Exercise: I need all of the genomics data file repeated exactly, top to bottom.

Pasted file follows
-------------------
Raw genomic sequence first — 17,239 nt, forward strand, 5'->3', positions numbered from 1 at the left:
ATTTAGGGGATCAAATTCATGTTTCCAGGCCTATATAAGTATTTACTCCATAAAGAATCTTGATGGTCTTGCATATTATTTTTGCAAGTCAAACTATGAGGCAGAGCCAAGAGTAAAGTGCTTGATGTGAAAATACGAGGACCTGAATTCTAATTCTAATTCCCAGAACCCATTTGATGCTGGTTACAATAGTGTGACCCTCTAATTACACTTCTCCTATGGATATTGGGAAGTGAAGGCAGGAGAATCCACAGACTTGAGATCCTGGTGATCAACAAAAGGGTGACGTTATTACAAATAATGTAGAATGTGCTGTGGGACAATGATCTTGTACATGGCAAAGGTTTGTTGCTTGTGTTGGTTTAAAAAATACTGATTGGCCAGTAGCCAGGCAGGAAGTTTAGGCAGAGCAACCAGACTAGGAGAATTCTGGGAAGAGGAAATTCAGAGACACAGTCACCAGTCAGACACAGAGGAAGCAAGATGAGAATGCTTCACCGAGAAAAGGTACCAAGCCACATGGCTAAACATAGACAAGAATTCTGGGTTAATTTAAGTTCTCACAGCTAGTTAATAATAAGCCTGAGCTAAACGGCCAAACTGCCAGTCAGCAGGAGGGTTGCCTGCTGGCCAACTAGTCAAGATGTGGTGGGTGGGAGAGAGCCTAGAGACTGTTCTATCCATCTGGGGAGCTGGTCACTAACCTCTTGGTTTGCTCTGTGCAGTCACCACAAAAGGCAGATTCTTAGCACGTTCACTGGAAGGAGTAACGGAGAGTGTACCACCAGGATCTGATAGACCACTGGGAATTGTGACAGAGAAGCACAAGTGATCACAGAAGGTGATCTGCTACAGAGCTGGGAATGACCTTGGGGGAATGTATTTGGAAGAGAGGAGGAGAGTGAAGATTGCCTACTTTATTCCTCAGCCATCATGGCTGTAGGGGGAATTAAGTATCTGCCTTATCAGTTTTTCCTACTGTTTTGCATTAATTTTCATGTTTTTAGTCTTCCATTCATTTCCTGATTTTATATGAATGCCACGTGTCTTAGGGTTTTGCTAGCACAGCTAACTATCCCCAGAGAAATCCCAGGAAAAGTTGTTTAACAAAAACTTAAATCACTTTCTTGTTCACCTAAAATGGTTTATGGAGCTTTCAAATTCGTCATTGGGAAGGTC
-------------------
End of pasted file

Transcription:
Raw genomic sequence first — 17,239 nt, forward strand, 5'->3', positions numbered from 1 at the left:
ATTTAGGGGATCAAATTCATGTTTCCAGGCCTATATAAGTATTTACTCCATAAAGAATCTTGATGGTCTTGCATATTATTTTTGCAAGTCAAACTATGAGGCAGAGCCAAGAGTAAAGTGCTTGATGTGAAAATACGAGGACCTGAATTCTAATTCTAATTCCCAGAACCCATTTGATGCTGGTTACAATAGTGTGACCCTCTAATTACACTTCTCCTATGGATATTGGGAAGTGAAGGCAGGAGAATCCACAGACTTGAGATCCTGGTGATCAACAAAAGGGTGACGTTATTACAAATAATGTAGAATGTGCTGTGGGACAATGATCTTGTACATGGCAAAGGTTTGTTGCTTGTGTTGGTTTAAAAAATACTGATTGGCCAGTAGCCAGGCAGGAAGTTTAGGCAGAGCAACCAGACTAGGAGAATTCTGGGAAGAGGAAATTCAGAGACACAGTCACCAGTCAGACACAGAGGAAGCAAGATGAGAATGCTTCACCGAGAAAAGGTACCAAGCCACATGGCTAAACATAGACAAGAATTCTGGGTTAATTTAAGTTCTCACAGCTAGTTAATAATAAGCCTGAGCTAAACGGCCAAACTGCCAGTCAGCAGGAGGGTTGCCTGCTGGCCAACTAGTCAAGATGTGGTGGGTGGGAGAGAGCCTAGAGACTGTTCTATCCATCTGGGGAGCTGGTCACTAACCTCTTGGTTTGCTCTGTGCAGTCACCACAAAAGGCAGATTCTTAGCACGTTCACTGGAAGGAGTAACGGAGAGTGTACCACCAGGATCTGATAGACCACTGGGAATTGTGACAGAGAAGCACAAGTGATCACAGAAGGTGATCTGCTACAGAGCTGGGAATGACCTTGGGGGAATGTATTTGGAAGAGAGGAGGAGAGTGAAGATTGCCTACTTTATTCCTCAGCCATCATGGCTGTAGGGGGAATTAAGTATCTGCCTTATCAGTTTTTCCTACTGTTTTGCATTAATTTTCATGTTTTTAGTCTTCCATTCATTTCCTGATTTTATATGAATGCCACGTGTCTTAGGGTTTTGCTAGCACAGCTAACTATCCCCAGAGAAATCCCAGGAAAAGTTGTTTAACAAAAACTTAAATCACTTTCTTGTTCACCTAAAATGGTTTATGGAGCTTTCAAATTCGTCATTGGGAAGGTC